Category Archives: country living

July flowers in the garden

One of the smaller sunflowers. I think it is Ring of Fire but am not positive.

The heat has arrived and the humidity has never left.  I’ve been occupied with painting in the studio but the yard and garden are never far from my mind.  A quick tour around this week reminded me that I need to get out there and weed again.  Didn’t I just weed that?  Well, time to go around again.

Zinnias which I use for casual arrangements.

The garden is going well and starting to produce.  Green beans, squash, peppers.  The snow peas are nearly past and the lettuce and asparagus are long gone.  We had to replant the corn as the first plantings weren’t doing too well.  I think probably due to some wascally wabbits.  Anyway, the next crops of corn are coming along nicely.

The hostas are almost over. These are actually light purple.

So far, only some cherry tomatoes but the other varieties are heavy with fruit.  Won’t be too long.  And the eggplant has survived the flea beetles and are looking healthy.

I love the shape of the budding sunflowers. They are such interesting flowers with lots of geometric shapes.

But I always have a passion for flowers.  They grow all over the yard.  Many perennials and some are very old as they were here when we moved here decades ago.  But the garden will always have zinnias and cosmos for cutting.  This year I have six kinds of sunflowers in two long rows.

The new sunflower patch. I’m so anxious to see the whole patch in bloom.

Plus!….I added a new 30 x 30 foot patch to plant sunflowers.  This is just below the spring garden.  And, I planted it with the birdseed sunflowers, probably oiled sunflower seeds, as I felt they probably didn’t have any chemicals on them since they were for the birds.  By the time I got to this area, I was flagging after all the other gardening work.  I just sowed the seeds, scratched them in with the rake and called it a day.  I thought the birds and the rabbits would have them all.  But, to my surprise, they took off and are now blooming.  Yes, there are some weeds in there but plenty of flowers. It’s always fun to experiment with new gardening ideas.

All the sunflowers feed the birds (or whomever).

Purple cone flowers.

The last of the lilies.

Mystery flower. These flowers started coming up in my peonies a few years ago. I let them stay as the butterflies seem to like them. But I really don’t know what they are? Any help out there would be appreciated.

Back to the River

It’s still too early to do much planting although I have onions, snow peas, lettuce and kale growing. The garden is tilled but we have to wait another couple of weeks before planting the whole thing.  We’ve done some trimming and tidying of the flowerbeds.  The spring flowering shrubs are next.

Plein air painting along the Blue River in Southern Indiana. As you can see, my easel is actually sitting in the water. What we artists won’t do for our work!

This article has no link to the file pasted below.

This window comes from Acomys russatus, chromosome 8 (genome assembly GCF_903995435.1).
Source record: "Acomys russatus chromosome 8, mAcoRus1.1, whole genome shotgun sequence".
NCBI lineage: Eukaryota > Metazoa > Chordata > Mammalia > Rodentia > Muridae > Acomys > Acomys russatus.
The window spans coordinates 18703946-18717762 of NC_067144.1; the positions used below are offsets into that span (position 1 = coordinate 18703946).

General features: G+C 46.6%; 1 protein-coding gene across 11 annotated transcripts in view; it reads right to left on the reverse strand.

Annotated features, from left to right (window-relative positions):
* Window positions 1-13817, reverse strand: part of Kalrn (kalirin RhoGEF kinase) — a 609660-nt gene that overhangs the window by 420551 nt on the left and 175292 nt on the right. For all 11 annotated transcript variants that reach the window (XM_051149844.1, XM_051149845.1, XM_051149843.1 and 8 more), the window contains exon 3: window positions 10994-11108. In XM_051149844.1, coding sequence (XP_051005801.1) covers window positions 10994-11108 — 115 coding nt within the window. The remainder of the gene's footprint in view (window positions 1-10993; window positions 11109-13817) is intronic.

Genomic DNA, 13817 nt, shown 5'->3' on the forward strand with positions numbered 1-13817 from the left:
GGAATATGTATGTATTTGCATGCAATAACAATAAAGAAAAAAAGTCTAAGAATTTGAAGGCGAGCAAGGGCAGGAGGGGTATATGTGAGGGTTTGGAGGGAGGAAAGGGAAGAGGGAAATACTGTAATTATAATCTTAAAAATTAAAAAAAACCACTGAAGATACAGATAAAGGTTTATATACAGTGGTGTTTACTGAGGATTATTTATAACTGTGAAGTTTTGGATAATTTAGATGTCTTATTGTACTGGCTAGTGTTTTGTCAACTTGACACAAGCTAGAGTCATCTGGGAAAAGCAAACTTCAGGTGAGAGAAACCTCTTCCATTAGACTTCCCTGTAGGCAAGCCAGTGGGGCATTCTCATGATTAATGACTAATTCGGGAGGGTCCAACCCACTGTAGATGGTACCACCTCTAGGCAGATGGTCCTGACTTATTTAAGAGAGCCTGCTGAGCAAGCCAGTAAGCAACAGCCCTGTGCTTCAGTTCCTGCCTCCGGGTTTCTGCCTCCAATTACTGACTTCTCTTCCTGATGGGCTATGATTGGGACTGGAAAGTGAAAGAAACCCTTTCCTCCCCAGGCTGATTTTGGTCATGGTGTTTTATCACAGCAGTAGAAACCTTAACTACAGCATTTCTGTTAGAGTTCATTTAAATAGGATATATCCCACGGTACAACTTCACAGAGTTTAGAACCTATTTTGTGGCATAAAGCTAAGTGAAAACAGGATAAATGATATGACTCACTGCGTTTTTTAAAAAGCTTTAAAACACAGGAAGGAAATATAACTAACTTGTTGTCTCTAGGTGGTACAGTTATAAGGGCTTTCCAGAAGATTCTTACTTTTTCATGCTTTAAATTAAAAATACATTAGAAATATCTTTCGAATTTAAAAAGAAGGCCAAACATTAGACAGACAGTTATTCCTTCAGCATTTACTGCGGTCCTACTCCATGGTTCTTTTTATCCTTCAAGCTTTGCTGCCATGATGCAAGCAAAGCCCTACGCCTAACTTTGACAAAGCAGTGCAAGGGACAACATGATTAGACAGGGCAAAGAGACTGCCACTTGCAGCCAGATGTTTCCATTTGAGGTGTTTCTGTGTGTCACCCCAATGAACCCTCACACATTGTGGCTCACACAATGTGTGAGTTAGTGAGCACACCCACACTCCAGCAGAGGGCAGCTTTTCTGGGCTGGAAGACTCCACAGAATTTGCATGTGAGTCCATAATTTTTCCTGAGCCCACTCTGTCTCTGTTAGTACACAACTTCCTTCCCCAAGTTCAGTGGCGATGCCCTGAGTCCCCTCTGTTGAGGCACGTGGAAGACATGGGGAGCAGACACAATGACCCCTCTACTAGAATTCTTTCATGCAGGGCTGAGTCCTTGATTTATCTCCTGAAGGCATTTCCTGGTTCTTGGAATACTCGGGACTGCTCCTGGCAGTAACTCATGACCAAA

Monday was beautiful and balmy.  A perfect day to return to the Blue River for some more adventures.  This time my husband brought his fishing gear and I brought my painting kit.  It was so peaceful and quiet.  A week since our last visit but I noticed changes.  The redbuds are waning and the dogwoods are coming out.

Blue River, plein air painting. Acrylic, 11 x 14. That spring green will only last for a few weeks.

Bridge over the Blue River. Watercolor / pen and ink. Kit Miracle Created from photos taken on our previous visit last week.

As you can see, I had to set my easel in the water to get the view that I wanted.  I nearly tipped in myself but this is the price an artist pays for the adventure of plein air painting.  My husband got his line wet but not much luck until right at the end when he caught a nice bass.  (He returned it to the river, of course.)

Fishing on the Blue River. My husband actually caught a nice bass but he released it. We peeled off our sweatshirts as the temps warmed up quickly. Spring is here!

Another wandering drive on the way home took us past a little greenhouse.  Of course we stopped.  Although we have some tomatoes and peppers started, I had to buy a few more.  Hey, it’s that time of year.  All you gardeners understand what I mean.  (BTW, I was the only one at the greenhouse wearing a mask!) Later in the week the mice in the greenhouse started nibbling the plants.  Dirty rottens!  I wouldn’t have thought they would like nightshade plants but now I know they do.

So, that’s pretty much my week.  Finished the plein air painting in the studio and did a watercolor/pen and ink of the bridge over the Blue.  Some gardening.  Reading.  Oh, and cleaning the attic of my studio but that’s another story.

A drive through the country

Bridge over the Blue River. We crossed the river several times and followed it quite a way.

We opted for a change of scenery this week and went for a drive in the country, mostly in our own county.  I love the spring greens, you know, that yellow-green color in your box of Crayolas.  It doesn’t last for long so you have to catch it while you can.  The redbuds were out adding a bright touch of color but the dogwoods were a little behind.  It was an in and out spring day with sun and clouds.  Towards the end of the afternoon, rain showers moved in.